With two years to work on the symphony, Gilbert and the musicians explored it to a depth not always possible in a fast-paced symphony season. "Coming back [the second year], we felt we'd always known it. It's one thing to rehearse [a piece] up to a performance level: this was so completely different. We weren't dealing with, 'Do this in this passage here; do that there.' We were dealing with managing energy flows, moments of tension, where releases were, high points, low points. Going forward, creating the flow of the work.

"When heading toward live-performance recording, you patch it up, get it all in the can. Then at the final program there's nothing to worry about, and everybody just goes out and plays. In fact, most of the recording comes from the final performance [June 7, 2008].

"It's a psychological ploy; it's funny how it works."

Gilbert has no plans to program all the Mahler symphonies in New York right away, but he does intend to take on the orchestral songs. The 100th anniversary of the composer's death is 2011, and Gilbert sees such masterworks as the Knaben Wunderhorn songs, the Rückert Lieder, the Kindertotenlieder, and the Lieder eines fahrenden Gesellen as natural outgrowths of a tribute. "It's interesting work," he said. "You realize to what extent the orchestral works were informed by vocal thinking. Mahler's such a genius and a profound human being. There is no limit to the level of depth people can go into it."

Gilbert also thinks highly of Swedish composer Magnus Lindberg, the Philharmonic's current composer in residence. (He memorably participated in the Chamber Music Festival here in 2006.) Speaking of Lindberg's EXPO, a new work, Gilbert said, "It's a very good piece. He's been writing long pieces recently, and I think it was a challenge — I hope a healthy challenge! — to put his creative impulses into a shorter span of time. It's a tautly written piece; he's such a master craftsman. He has a very simple set of ideas he works with within 10 minutes. The elements heard in fast sections become slow music, then slow music gradually turns back into fast. It goes surprisingly far from its starting point, then comes back to a comfortable, well-earned repose. It's a very smart piece."

Gilbert has been music director for less than two months, but critics and commentators say that the Philharmonic is sounding more focused and emotionally communicative than it has in recent years — "waking up" is the term one writer used. Of course, there's always a honeymoon period with someone new. Yet Gilbert is clearly a provoking match for the group, in the best sense of the word. And the musicians, he said, are meeting him more than halfway. "I mean, I feel it," he said. "A lot of people have commented how engaged and how happy the players are. I hear it from my own personal observation, but to hear it from other people in the hall! It's like I say, when you get a group of great musicians all trying pretty hard, it's amazing."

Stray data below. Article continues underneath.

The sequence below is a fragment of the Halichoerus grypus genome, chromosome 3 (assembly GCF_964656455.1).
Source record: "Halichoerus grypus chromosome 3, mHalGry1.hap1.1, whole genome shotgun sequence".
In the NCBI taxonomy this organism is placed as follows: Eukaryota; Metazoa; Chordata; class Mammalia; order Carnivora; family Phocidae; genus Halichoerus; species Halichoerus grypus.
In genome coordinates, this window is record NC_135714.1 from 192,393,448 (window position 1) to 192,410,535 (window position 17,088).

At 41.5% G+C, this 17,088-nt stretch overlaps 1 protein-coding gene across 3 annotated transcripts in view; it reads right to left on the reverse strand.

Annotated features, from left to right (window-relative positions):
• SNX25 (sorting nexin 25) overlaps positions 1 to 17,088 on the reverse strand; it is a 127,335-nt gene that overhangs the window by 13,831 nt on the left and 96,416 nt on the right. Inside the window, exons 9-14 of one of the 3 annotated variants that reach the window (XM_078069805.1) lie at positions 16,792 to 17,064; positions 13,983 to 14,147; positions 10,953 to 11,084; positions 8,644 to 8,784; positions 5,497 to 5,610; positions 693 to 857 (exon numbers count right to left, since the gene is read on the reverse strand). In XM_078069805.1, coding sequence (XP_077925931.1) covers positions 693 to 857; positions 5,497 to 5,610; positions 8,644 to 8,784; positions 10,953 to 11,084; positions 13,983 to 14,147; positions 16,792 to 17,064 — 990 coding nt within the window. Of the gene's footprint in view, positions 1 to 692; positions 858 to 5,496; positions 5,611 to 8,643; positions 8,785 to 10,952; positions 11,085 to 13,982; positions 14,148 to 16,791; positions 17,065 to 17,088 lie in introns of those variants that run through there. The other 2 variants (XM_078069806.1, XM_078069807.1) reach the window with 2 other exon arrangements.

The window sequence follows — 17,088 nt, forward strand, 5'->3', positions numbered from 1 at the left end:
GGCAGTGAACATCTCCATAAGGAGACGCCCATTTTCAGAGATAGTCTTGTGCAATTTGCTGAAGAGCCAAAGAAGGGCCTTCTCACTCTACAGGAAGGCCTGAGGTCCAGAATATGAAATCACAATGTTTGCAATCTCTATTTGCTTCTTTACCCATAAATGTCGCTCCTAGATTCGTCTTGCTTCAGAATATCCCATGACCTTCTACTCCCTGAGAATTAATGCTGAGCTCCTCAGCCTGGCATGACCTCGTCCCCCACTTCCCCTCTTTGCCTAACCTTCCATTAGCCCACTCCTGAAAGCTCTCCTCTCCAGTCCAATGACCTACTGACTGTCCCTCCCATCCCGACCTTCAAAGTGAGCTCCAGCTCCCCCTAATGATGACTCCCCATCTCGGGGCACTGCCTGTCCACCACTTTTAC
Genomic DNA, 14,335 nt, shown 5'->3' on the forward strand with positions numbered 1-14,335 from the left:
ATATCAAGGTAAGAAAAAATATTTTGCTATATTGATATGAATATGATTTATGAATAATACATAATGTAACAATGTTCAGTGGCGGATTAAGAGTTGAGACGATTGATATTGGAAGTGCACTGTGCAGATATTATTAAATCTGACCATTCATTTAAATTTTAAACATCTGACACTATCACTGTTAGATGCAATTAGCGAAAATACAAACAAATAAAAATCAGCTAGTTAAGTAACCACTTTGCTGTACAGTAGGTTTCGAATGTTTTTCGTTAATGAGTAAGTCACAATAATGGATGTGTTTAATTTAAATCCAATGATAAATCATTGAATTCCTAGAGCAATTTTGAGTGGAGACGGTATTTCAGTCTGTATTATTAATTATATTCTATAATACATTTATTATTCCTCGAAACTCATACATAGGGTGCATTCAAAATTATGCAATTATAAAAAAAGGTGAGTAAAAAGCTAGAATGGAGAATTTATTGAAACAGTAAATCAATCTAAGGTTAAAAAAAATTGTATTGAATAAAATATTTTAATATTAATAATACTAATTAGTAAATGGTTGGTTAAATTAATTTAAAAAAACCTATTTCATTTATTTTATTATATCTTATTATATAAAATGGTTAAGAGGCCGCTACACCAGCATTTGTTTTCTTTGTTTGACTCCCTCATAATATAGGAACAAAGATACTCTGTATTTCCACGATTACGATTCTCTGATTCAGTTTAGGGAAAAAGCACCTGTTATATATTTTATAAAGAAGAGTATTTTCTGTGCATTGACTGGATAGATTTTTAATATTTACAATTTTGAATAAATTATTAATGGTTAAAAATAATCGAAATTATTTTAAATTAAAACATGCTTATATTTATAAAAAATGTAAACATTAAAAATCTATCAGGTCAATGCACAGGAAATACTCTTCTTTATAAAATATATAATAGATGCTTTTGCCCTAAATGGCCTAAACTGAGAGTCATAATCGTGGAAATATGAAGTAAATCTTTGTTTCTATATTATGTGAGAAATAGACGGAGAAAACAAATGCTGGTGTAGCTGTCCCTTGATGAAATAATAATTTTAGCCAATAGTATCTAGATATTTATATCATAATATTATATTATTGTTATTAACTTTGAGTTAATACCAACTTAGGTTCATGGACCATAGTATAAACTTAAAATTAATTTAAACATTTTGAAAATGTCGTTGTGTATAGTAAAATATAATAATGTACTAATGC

Gilbert has definite artistic ideas: to quote a famous Victor Herbert/Henry Blossom song, his motto might be, "I want what I want when I want it." Yet he exudes collegiality and is willing to persuade and dialogue rather than dictate. "What I think is important for the players is to access their own humanity and make a personal statement," he said. "An orchestra is like a big army. Everybody is a piece in a larger machine. It all has to function well together, [with people] as a unit of an organization. When it really becomes exciting is when people are feeling not only to be team members but contributing and vital individuals.

"It's not the kind of offer you get every day," he said of his appointment. "I did say, 'Let me think about it.' It's a huge step no matter how you slice it, personally and professionally. It doesn't influence only me; it's my wife and kids who are affected in a very profound way. It's a wonderful opportunity and a huge challenge, but I'm really excited, because New York is a wonderful city. There's boundless chemistry in the city and orchestra. There doesn't seem to be many limits to what we plan to do.